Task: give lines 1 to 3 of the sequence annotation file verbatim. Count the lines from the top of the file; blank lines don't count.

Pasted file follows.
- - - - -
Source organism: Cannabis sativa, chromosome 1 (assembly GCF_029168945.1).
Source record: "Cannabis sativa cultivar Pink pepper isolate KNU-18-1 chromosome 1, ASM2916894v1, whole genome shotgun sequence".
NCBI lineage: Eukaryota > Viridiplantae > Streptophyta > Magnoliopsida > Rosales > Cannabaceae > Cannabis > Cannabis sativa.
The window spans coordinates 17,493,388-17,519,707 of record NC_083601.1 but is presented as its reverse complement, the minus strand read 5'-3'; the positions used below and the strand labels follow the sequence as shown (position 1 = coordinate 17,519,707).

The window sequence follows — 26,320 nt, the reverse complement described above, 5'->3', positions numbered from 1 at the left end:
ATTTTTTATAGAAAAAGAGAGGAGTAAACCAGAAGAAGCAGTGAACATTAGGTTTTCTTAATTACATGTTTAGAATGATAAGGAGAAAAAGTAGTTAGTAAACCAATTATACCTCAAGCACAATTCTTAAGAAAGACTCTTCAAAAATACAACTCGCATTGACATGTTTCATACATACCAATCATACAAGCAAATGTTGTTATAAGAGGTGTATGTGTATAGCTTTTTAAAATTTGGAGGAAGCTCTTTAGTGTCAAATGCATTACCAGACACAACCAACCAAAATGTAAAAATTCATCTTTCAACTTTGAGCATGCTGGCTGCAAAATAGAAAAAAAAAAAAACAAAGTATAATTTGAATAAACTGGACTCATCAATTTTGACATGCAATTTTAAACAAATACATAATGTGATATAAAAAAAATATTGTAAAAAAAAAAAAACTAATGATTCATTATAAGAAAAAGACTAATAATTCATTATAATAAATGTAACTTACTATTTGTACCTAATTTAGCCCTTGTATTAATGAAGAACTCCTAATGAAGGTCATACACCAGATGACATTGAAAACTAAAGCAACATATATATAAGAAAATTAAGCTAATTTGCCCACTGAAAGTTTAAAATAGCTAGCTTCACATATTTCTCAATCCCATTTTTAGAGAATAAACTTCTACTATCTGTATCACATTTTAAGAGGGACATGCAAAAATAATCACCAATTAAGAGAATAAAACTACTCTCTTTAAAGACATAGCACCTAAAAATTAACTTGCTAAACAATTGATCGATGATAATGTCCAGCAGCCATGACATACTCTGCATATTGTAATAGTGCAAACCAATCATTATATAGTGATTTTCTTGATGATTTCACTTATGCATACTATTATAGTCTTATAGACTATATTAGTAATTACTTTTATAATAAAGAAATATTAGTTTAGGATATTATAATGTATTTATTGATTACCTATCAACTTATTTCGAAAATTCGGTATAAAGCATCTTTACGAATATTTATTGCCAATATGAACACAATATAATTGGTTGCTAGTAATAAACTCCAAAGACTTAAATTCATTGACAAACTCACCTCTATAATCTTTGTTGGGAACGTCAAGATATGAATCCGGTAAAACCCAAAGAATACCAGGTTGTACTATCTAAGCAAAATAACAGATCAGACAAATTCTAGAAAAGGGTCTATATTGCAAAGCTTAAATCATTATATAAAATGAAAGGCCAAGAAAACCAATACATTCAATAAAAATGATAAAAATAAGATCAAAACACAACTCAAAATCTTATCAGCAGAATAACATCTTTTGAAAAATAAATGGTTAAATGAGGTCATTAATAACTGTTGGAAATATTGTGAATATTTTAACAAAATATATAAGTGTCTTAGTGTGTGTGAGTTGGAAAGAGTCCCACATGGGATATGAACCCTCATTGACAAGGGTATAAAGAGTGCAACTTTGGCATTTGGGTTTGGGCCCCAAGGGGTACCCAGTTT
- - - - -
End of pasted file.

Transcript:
Source organism: Cannabis sativa, chromosome 1 (assembly GCF_029168945.1).
Source record: "Cannabis sativa cultivar Pink pepper isolate KNU-18-1 chromosome 1, ASM2916894v1, whole genome shotgun sequence".
NCBI lineage: Eukaryota > Viridiplantae > Streptophyta > Magnoliopsida > Rosales > Cannabaceae > Cannabis > Cannabis sativa.